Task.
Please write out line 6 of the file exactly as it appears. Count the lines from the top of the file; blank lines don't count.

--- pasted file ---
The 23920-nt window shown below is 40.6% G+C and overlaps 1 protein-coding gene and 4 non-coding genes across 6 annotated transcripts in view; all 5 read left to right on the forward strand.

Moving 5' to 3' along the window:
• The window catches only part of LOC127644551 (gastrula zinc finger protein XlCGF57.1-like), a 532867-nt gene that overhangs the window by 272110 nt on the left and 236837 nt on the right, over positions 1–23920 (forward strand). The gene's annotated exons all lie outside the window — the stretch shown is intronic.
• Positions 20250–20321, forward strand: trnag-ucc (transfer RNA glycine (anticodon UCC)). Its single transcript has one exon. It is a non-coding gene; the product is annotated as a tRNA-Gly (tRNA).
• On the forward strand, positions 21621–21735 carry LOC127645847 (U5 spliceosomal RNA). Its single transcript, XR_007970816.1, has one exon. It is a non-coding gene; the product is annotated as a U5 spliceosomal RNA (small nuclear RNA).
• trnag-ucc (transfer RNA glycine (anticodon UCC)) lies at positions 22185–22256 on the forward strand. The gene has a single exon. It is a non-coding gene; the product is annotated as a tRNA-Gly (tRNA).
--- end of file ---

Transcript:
• trnag-ucc (transfer RNA glycine (anticodon UCC)) lies at positions 22185–22256 on the forward strand. The gene has a single exon. It is a non-coding gene; the product is annotated as a tRNA-Gly (tRNA).